The only positive to come out of this was that, like the Gambler, he died in his sleep. His troubles are over. Because the assailant was arrested on the spot, there was no question as to who kicked David, ultimately causing his death. However, for the murder charge to stick, he must have had an intention to ‘inflict really serious bodily harm’. The CCTV footage seemed to show intention with the severity of the kicks, and the jury decided that way.

The next question for the jury to consider was whether an underlying mental illness caused him to lose control or whether it was more likely alcohol, consumed during a night of drinking at five bars or more, plus smoking three cones that caused him to lose control.

The jury was confused and so was I. Summing up, the judge’s directions were so convoluted and confusing, the jury must have felt they needed to err on the side of caution. So on that question, they decided it was more likely an underlying mental illness that caused his loss of control, and therefore, he was guilty of manslaughter. Philosophically, I guess anyone who attacks a stranger with no provocation, but with intent to do serious harm, has to be insane at the time.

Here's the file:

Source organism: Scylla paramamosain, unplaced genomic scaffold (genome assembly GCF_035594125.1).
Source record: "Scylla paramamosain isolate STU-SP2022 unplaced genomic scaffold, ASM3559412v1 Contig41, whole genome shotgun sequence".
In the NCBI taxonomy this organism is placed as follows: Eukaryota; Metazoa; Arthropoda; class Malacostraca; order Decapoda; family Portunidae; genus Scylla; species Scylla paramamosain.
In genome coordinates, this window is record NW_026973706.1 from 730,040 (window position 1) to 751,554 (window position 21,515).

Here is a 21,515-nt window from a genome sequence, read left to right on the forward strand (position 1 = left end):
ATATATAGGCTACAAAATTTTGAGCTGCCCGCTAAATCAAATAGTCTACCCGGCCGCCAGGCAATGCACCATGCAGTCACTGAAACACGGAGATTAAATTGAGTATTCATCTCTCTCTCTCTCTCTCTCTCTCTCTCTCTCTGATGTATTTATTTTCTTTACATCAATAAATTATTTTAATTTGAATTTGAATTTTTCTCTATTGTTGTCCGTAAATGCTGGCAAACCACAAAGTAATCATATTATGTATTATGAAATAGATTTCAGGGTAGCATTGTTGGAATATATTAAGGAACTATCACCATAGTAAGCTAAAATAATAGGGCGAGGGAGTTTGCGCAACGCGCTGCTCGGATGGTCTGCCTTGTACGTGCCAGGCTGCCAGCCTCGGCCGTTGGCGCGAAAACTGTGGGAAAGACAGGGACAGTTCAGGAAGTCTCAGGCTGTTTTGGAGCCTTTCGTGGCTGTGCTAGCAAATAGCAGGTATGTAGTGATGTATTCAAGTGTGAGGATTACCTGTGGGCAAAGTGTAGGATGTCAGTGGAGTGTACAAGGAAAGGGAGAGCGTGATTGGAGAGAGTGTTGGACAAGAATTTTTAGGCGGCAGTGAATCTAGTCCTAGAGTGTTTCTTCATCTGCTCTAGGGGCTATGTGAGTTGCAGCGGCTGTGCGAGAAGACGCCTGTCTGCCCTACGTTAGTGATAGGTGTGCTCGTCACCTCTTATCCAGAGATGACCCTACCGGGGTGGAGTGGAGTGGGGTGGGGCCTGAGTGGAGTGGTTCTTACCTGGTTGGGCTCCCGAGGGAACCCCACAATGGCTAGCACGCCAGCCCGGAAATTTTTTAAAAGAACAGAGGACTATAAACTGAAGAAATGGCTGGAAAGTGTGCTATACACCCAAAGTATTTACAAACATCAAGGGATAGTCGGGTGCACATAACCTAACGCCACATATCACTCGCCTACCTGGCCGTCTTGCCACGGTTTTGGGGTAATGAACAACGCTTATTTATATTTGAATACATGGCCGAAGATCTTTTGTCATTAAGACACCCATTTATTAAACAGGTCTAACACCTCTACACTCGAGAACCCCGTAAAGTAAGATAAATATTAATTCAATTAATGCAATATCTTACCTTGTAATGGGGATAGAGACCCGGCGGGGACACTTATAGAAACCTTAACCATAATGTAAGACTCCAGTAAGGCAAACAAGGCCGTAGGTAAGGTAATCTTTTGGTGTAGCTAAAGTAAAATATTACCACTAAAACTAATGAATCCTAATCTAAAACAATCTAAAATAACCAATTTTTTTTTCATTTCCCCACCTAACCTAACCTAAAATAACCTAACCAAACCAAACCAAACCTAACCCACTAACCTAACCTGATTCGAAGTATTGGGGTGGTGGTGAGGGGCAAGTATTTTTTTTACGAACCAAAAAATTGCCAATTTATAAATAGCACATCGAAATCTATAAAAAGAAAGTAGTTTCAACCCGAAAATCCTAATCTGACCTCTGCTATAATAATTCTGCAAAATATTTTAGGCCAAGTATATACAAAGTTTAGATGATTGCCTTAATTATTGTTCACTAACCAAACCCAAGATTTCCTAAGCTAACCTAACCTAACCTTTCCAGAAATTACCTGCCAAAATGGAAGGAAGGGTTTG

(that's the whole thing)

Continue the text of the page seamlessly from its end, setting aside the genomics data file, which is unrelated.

In a few weeks, a sentence will be handed down but whatever it is, that young man’s future is bleak. He will spend years in jail, those years when most people are setting up their futures. And when he comes out, he will be a different person. What that is up to him, but the prognosis in not good.

 For the two weeks of the trial, I watched the accused and at times felt compassion for him. On that night, he made choices that resulted in a person dying and that cannot be undone. For his parents I feel even more compassion. I had to mop up a few tears when they approached me to express their sorrow and I was able to express my sympathy for them. Except for the sadness that never ends when a child dies before you, my worrying for David is over. But for that young man's parents, it has a long way to run, and most likely can only get worse.

Touchdown: 0.0534 seconds.

Once I built a tree house
High up in the sky,
There I watched departing leaves,
Imagined I could fly.

So now I’m in Emergency
My body wrapped in plaster
With broken bones, no dignity
An absolute disaster.

Please go to Magpie Tales for a more believable explanation.

Coal: nature's hazardous waste dump.